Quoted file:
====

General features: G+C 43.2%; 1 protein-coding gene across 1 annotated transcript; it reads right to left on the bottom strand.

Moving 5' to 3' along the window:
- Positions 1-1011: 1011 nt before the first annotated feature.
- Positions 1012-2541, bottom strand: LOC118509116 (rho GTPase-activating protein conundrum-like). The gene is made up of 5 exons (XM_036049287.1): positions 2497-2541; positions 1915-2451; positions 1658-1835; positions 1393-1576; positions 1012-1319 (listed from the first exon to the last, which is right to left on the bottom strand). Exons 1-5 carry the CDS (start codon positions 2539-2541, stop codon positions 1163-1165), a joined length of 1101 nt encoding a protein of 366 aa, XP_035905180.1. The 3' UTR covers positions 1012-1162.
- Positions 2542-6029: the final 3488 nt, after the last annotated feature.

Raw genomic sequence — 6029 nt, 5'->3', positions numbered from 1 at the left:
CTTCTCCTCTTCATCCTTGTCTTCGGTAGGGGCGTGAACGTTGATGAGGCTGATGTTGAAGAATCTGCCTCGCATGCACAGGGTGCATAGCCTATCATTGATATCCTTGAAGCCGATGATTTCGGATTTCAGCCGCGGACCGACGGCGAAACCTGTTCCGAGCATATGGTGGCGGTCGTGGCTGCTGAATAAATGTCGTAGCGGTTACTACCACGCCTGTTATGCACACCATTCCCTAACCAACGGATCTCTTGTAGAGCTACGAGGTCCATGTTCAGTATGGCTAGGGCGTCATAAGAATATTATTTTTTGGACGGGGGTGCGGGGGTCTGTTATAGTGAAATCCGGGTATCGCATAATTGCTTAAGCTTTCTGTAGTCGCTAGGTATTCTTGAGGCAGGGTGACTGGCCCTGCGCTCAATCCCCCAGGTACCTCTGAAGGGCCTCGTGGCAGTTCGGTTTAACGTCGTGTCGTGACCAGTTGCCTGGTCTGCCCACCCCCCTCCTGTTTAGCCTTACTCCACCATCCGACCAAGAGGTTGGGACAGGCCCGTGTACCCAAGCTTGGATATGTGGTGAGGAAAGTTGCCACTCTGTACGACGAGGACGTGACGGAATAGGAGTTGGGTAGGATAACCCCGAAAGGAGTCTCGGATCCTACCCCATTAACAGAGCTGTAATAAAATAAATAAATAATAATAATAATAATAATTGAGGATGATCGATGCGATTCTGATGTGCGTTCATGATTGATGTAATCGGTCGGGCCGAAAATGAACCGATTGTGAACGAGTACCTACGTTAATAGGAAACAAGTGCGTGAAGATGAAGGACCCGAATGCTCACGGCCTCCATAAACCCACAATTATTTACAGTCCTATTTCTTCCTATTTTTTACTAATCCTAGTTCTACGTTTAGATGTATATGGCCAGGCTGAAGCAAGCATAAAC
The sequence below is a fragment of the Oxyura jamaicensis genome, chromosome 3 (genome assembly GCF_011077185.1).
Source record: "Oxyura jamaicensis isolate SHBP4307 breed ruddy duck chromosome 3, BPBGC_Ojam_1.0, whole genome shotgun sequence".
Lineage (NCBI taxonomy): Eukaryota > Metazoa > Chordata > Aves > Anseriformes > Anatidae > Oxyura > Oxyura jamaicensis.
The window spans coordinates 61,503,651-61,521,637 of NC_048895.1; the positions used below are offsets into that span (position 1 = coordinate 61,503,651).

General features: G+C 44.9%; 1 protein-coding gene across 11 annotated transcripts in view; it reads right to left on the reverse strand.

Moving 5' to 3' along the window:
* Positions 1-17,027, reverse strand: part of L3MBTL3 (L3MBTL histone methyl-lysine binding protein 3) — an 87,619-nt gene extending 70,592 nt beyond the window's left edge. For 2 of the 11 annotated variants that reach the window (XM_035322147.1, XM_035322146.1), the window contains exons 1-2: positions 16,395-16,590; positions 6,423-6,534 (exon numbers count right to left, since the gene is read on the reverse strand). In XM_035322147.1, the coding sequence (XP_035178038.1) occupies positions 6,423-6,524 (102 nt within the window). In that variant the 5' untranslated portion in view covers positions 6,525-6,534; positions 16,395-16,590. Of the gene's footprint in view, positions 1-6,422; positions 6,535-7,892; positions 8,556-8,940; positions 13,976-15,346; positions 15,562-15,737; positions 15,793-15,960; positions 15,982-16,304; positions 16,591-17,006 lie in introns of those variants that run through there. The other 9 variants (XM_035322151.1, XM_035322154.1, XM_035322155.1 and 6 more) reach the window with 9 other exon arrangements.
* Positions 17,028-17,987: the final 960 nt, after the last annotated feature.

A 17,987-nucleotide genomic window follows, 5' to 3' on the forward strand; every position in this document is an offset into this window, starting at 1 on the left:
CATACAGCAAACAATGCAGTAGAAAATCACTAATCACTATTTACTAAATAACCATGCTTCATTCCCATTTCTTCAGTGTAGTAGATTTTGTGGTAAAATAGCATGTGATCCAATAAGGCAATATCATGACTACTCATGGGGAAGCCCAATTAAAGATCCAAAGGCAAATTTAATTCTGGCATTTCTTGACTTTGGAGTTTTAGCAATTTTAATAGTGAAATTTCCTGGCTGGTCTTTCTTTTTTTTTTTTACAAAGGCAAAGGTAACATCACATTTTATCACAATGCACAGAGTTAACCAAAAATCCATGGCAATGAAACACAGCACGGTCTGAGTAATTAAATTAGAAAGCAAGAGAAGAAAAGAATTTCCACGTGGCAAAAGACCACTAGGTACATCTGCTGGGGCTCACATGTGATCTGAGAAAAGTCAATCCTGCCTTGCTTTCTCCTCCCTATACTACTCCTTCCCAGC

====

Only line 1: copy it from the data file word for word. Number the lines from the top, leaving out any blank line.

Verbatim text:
General features: G+C 43.2%; 1 protein-coding gene across 1 annotated transcript; it reads right to left on the bottom strand.